Coordinating compounds have molecular structures consisting of one or more metallic atoms in the center, surrounded by non-metallic atoms. Their fascinating physical and chemical properties, which have important applications in materials science, largely depend on their molecular structure. Thus, a definitive analysis of their molecular structure is necessary not only to understand their properties, but also to design specific coordination compounds with targeted functions.
Although several analytical methods are available for the structural determination of coordinating compounds, they each have their own limitations. For example, X-ray crystallography can only determine the structure of crystalline compounds, while nuclear magnetic resonance cannot provide accurate results when paramagnetic atoms are involved. A newer microscopy technique, High Angle Ring Dark Field Transmission Electron Microscopy (HAADF-STEM), which has revolutionized the field of molecular imaging with real-time visualization of single coordinating molecules, is also limited. to the observation of simple and planar. molecules. Therefore, the structural determination of various conformations (all possible spatial orientations of atoms) of crystalline and amorphous polynuclear coordination molecules remains unexplored.
To fill this gap, a team of researchers from the Tokyo Institute of Technology, led by Professor Kimihisa Yamamoto and Associate Professor Takane Imaoka, have developed a new imaging method using a metal atom tracer in HAADF-STEM. to determine the conformational structures of highly branched polynuclear coordination complexes and compounds. Their discoveries are published in Scientists progress. Explaining the new method, Imaoka says, “Using iridium as a metal tracer, because its high atomic number (Z = 77) will provide better visualization with HAADF-STEM, we have synthesized dendritic phenylazomethine (DPA) compounds attached to iridium. Next, we determined the optimal operating conditions for HAADF-STEM, under which the different conformations of these highly branched DPA compounds could be determined with the greatest precision. “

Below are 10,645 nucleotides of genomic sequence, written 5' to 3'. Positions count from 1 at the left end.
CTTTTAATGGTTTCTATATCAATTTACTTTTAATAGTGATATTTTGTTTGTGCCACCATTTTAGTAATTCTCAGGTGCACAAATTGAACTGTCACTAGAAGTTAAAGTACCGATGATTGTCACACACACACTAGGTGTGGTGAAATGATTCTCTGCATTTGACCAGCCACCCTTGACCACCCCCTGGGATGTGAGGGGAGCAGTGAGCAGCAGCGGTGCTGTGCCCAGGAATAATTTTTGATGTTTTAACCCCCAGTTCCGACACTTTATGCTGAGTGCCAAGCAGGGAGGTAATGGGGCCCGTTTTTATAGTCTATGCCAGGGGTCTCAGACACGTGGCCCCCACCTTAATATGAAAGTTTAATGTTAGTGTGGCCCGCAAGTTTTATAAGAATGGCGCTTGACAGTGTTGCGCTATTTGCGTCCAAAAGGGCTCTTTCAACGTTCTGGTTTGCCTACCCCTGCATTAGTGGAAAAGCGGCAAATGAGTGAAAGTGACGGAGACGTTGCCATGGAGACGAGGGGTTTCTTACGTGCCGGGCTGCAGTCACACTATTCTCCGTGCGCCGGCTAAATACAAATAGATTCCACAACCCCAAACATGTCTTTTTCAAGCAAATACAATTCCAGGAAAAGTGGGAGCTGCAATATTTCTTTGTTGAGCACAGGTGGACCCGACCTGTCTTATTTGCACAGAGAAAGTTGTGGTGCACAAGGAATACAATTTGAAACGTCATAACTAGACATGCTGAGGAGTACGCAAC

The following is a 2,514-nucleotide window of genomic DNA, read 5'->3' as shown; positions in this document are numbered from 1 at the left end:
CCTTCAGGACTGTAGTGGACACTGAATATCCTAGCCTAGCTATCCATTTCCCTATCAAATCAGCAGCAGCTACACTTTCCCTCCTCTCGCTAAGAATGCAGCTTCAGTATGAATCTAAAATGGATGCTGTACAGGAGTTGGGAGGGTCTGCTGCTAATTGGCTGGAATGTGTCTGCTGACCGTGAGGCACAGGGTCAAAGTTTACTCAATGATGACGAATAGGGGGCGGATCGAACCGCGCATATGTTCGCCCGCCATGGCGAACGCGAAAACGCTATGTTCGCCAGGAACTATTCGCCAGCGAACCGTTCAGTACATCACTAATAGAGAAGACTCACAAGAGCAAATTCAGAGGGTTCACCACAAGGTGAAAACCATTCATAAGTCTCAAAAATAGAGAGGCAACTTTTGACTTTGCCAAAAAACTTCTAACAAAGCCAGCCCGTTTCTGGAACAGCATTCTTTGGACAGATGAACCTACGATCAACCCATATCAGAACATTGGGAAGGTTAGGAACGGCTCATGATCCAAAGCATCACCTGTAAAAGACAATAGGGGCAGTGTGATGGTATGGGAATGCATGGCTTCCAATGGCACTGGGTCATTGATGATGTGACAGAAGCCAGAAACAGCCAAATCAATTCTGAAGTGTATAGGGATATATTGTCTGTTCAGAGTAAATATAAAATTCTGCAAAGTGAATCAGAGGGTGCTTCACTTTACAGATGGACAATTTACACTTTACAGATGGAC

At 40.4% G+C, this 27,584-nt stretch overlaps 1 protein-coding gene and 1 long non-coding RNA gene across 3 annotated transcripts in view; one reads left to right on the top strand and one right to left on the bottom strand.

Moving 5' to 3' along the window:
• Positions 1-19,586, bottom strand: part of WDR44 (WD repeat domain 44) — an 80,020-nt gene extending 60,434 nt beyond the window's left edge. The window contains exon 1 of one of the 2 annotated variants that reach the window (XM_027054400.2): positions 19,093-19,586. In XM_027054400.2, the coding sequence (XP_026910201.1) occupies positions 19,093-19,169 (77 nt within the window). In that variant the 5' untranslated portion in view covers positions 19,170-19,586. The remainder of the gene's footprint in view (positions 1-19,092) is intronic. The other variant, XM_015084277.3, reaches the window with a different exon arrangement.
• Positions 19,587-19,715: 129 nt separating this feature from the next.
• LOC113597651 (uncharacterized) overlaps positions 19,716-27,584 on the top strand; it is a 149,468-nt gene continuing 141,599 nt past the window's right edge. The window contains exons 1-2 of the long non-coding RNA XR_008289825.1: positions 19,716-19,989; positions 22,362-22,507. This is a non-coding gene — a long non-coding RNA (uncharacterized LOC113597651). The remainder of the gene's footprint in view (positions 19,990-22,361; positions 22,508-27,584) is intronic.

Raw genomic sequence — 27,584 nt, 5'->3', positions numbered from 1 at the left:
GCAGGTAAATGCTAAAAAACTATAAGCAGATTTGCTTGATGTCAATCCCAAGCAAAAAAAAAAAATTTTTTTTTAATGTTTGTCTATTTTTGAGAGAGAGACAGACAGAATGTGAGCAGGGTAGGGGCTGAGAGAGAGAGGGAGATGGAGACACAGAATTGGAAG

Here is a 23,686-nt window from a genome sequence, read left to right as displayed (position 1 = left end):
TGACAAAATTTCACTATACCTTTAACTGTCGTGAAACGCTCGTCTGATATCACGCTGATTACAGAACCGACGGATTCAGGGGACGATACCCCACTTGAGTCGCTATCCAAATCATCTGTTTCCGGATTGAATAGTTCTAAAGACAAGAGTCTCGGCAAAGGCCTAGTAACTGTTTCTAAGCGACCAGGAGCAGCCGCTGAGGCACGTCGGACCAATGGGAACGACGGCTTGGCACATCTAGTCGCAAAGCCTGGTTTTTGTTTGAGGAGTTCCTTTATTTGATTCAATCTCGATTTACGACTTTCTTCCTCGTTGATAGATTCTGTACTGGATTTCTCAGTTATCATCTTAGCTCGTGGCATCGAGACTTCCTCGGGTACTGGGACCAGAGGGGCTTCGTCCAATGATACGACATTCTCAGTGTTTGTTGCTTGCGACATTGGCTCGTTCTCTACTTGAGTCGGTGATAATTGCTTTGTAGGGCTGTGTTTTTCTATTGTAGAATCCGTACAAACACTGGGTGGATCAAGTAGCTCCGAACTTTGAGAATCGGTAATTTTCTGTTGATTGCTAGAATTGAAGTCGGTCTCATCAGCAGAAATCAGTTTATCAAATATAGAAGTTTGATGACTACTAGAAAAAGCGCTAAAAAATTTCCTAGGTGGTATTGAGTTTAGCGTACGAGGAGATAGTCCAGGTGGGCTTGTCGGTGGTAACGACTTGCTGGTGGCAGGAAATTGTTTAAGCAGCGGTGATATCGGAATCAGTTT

To determine the optimal operating conditions for HAADF-STEM, the researchers observed samples of the iridium-DPA compound, dispersed on the surface of graphene nanopowder, under various operating conditions. They found that reducing the beam current to 7 pA and the exposure time per pixel to eight microseconds and the use of low magnification helped reduce damage to the iridium-DPA compound and made it possible to observe with success its structure. Iridium atoms appear as bright spots on HAADF-STEM images, indicating their position in the structure of the molecule.
Once the HAADF-STEM image of the iridium-DPA molecule was obtained under optimal conditions, the researchers compared it to simulated images of all possible conformations of the molecule to find the closest match. The structures captured in the HAADF-STEM experimental images correspond extremely well to the simulated conformational structures. Thus, the most precise conformational orientation of a molecule can be easily determined by comparing HAADF-STEM and simulated images.
The potential applications of this heavy metal guided HAADF-STEM technology are not limited only to structural analysis coordination compounds. Highlighting future work, Imaoka remarks, “Our study is a pioneering effort in imaging conformational structures of complex macromolecules. As this technology is effective for both crystalline and amorphous compounds, we believe that this technology can also be applied for the determination of the structures of multinuclear peptides by complexation with tracer metal atoms, and work in this area is already in progress. Classes.
– This press release was provided by Tokyo Institute of Technology